Accidental Coping: Streaming Live
On Sunday, I tuned in on Facebook to a live living-room concert by folk singer Richard Thompson. I didn’t know about it in advance, just happened to be on Facebook when one of my friends shared that it was happening. What a lovely way to spend part of my afternoon.
As I type this, I’m listening to a live-streamed performance on YouTube by Matt Pryor of the Get Up Kids.
Among the most creative—and gracious—responses to the shelter-in-place situation that so many of us find ourselves in across the world are the free, virtual concerts that many performers are offering. The artists run the gamut from Andrew Lloyd Webber to Phish to your friend down the street who plays in a band. Whatever kind of music you like, I think you can find virtual concerts you’d love to attend.
I find them special both because they’re thoughtful gifts to us from the performers and because they happen generally in the intimate setting of the artist’s own home: Rufus Wainwright or Lin-Manuel Miranda at his home piano, Richard Thompson on his sofa with his guitar. It feels like such a special kindness to be on the receiving end of these performances. As we look for silver linings, this is one.
This is one of the ways I’m coping—admittedly with mixed results—while I do the best thing I can to prevent the spread of COVID-19: stay at home. I have live music playing in the background sometimes while I work long hours, occasionally provided by my own friends on Facebook, more often by artists whose names you know far better than you know mine. And sometimes these are artists I’ve never heard of before, so this is a time of discovery.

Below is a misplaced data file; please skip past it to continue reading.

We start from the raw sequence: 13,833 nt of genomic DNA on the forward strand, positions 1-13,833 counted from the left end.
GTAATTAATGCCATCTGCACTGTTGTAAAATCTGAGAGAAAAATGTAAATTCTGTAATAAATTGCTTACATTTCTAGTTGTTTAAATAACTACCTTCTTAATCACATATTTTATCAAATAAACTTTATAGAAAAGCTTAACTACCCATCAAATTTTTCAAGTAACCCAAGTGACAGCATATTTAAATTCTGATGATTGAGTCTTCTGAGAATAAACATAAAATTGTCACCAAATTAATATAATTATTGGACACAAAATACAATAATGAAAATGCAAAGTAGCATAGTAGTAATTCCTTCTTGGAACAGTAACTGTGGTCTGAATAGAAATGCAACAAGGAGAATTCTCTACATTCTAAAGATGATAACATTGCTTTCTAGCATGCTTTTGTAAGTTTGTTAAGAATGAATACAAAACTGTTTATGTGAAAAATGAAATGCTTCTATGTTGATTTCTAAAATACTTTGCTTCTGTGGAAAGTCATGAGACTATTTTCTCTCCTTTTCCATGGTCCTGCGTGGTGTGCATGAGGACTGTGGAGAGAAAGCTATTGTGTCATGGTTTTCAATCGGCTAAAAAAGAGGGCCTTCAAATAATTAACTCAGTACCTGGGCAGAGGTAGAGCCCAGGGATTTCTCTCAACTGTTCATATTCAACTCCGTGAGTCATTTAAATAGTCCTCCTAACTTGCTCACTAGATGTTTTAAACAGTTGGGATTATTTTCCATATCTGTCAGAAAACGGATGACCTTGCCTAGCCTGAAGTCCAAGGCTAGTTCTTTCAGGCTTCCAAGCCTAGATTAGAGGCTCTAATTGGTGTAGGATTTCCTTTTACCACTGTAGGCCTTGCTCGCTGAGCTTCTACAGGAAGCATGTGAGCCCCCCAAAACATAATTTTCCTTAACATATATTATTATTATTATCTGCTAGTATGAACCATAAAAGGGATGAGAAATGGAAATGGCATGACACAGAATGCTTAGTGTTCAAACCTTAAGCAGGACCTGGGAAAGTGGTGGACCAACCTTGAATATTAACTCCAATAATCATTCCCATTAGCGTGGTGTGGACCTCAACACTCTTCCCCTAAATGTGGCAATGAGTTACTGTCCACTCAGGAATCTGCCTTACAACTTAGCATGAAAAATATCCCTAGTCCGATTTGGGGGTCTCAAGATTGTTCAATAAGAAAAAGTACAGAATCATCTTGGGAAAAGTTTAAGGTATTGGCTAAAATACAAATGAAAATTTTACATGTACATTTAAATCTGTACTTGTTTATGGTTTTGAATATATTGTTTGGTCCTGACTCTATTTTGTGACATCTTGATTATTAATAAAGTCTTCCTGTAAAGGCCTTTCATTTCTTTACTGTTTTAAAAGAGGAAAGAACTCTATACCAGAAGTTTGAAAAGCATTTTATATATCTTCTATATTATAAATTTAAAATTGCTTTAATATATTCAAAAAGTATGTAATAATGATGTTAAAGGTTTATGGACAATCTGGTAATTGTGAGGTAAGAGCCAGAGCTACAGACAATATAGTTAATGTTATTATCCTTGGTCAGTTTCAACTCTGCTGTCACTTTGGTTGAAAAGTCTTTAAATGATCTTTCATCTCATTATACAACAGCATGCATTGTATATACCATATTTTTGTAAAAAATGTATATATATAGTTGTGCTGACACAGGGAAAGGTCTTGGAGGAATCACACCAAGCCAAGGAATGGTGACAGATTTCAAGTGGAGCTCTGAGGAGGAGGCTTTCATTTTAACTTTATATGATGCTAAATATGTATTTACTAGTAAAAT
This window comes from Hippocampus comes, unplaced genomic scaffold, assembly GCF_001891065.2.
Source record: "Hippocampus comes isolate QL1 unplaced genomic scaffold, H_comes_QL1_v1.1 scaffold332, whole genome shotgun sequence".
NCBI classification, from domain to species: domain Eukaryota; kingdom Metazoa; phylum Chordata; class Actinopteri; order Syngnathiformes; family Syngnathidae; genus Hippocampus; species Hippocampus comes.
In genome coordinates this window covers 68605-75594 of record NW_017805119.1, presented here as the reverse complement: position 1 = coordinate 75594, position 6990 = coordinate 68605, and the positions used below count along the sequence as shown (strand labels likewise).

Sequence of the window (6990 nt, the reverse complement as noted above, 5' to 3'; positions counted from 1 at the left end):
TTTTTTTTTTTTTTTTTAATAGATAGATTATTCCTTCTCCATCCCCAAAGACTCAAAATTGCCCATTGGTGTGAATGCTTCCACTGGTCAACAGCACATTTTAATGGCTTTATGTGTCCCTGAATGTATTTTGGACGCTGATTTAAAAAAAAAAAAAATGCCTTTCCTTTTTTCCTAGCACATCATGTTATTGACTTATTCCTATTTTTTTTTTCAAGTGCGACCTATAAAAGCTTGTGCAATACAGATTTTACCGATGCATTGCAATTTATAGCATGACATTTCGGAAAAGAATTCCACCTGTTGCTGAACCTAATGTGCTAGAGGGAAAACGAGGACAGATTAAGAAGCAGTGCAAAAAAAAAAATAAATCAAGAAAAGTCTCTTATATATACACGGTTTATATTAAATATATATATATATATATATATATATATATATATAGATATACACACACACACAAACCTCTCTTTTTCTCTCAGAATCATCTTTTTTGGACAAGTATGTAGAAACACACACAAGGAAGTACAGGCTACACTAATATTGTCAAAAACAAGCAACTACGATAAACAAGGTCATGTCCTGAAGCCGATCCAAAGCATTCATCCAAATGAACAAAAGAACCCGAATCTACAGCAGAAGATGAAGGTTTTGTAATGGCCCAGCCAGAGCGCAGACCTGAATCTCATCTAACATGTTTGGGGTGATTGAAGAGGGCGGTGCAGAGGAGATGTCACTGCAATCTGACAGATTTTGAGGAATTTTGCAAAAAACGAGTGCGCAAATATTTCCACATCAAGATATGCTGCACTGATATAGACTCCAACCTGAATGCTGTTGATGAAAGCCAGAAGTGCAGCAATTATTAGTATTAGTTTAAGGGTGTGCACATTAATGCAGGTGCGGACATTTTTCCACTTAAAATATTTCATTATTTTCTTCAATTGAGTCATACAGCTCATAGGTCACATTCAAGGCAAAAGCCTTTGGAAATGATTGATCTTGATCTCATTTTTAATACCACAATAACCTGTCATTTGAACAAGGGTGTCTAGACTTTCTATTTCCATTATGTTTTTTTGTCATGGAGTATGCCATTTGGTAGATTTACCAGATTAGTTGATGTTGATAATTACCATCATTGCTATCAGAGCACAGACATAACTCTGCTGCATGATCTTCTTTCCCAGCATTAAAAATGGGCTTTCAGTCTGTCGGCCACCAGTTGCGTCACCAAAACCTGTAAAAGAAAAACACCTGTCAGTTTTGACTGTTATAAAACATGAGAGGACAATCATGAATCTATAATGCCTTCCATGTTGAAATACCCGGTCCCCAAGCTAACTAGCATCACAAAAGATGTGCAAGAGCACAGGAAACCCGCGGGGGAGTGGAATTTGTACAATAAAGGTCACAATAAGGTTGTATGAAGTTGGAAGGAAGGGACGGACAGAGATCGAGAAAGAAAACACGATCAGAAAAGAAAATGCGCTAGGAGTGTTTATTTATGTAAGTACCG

I highly recommend it. There are websites compiling dates and times of upcoming concerts, or you can just search online. I occasionally set an alarm for streams I know I want to catch; more often, I just pull up a website with live listings when I feel in the mood. I don’t always find a live stream that catches my fancy. When I don’t, I turn to Dan Ursini’s Music-for-Music columns here at EIL as a starting point for a different kind of musical discovery.
Music to love, provided for free by artists who love to make it, and offered—and received—as a gift of connection and solidarity and togetherness in a time when we’re all apart.
Kim Kishbaugh is no kind of artist at all, but a lover of art in many different forms. She travels through life with an open mind and open eyes in search of magic, and sometimes finds it. She is Escape Into Life‘s social media editor and a long-time journalist with an unsettling history of seeing the companies she works for go out of business. She blogs occasionally at kkish.net.